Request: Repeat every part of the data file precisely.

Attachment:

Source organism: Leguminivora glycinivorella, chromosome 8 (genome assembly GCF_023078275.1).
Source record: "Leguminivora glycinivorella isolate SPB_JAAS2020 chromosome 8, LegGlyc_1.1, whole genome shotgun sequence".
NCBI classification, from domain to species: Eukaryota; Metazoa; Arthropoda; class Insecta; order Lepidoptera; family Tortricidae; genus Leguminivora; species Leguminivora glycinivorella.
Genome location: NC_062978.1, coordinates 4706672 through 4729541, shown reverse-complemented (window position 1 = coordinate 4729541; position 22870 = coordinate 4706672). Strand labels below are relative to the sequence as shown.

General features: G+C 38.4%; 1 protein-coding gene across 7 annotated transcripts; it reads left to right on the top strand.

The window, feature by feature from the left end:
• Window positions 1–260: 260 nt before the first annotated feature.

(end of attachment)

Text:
Source organism: Leguminivora glycinivorella, chromosome 8 (genome assembly GCF_023078275.1).
Source record: "Leguminivora glycinivorella isolate SPB_JAAS2020 chromosome 8, LegGlyc_1.1, whole genome shotgun sequence".
NCBI classification, from domain to species: Eukaryota; Metazoa; Arthropoda; class Insecta; order Lepidoptera; family Tortricidae; genus Leguminivora; species Leguminivora glycinivorella.
Genome location: NC_062978.1, coordinates 4706672 through 4729541, shown reverse-complemented (window position 1 = coordinate 4729541; position 22870 = coordinate 4706672). Strand labels below are relative to the sequence as shown.

General features: G+C 38.4%; 1 protein-coding gene across 7 annotated transcripts; it reads left to right on the top strand.

The window, feature by feature from the left end:
• Window positions 1–260: 260 nt before the first annotated feature.